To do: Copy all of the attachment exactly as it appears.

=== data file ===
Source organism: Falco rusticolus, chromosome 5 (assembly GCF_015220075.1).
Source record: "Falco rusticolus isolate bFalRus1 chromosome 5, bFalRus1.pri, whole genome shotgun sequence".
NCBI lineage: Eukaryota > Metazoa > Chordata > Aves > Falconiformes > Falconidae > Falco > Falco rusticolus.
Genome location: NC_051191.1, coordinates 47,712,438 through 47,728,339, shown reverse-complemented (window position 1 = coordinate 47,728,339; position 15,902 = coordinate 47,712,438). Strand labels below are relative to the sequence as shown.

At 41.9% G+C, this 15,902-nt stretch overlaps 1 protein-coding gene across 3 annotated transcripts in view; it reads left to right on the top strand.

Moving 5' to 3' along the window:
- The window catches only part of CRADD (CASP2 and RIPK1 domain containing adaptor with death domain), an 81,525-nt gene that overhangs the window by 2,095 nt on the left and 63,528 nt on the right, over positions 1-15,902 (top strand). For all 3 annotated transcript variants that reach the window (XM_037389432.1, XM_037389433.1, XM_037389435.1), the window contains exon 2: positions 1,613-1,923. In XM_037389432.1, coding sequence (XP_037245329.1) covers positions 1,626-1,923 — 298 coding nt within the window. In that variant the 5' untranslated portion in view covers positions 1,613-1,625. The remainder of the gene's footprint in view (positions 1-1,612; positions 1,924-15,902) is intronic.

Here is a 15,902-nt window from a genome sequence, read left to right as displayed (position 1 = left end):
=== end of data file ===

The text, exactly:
Source organism: Falco rusticolus, chromosome 5 (assembly GCF_015220075.1).
Source record: "Falco rusticolus isolate bFalRus1 chromosome 5, bFalRus1.pri, whole genome shotgun sequence".
NCBI lineage: Eukaryota > Metazoa > Chordata > Aves > Falconiformes > Falconidae > Falco > Falco rusticolus.
Genome location: NC_051191.1, coordinates 47,712,438 through 47,728,339, shown reverse-complemented (window position 1 = coordinate 47,728,339; position 15,902 = coordinate 47,712,438). Strand labels below are relative to the sequence as shown.

At 41.9% G+C, this 15,902-nt stretch overlaps 1 protein-coding gene across 3 annotated transcripts in view; it reads left to right on the top strand.

Moving 5' to 3' along the window:
- The window catches only part of CRADD (CASP2 and RIPK1 domain containing adaptor with death domain), an 81,525-nt gene that overhangs the window by 2,095 nt on the left and 63,528 nt on the right, over positions 1-15,902 (top strand). For all 3 annotated transcript variants that reach the window (XM_037389432.1, XM_037389433.1, XM_037389435.1), the window contains exon 2: positions 1,613-1,923. In XM_037389432.1, coding sequence (XP_037245329.1) covers positions 1,626-1,923 — 298 coding nt within the window. In that variant the 5' untranslated portion in view covers positions 1,613-1,625. The remainder of the gene's footprint in view (positions 1-1,612; positions 1,924-15,902) is intronic.

Here is a 15,902-nt window from a genome sequence, read left to right as displayed (position 1 = left end):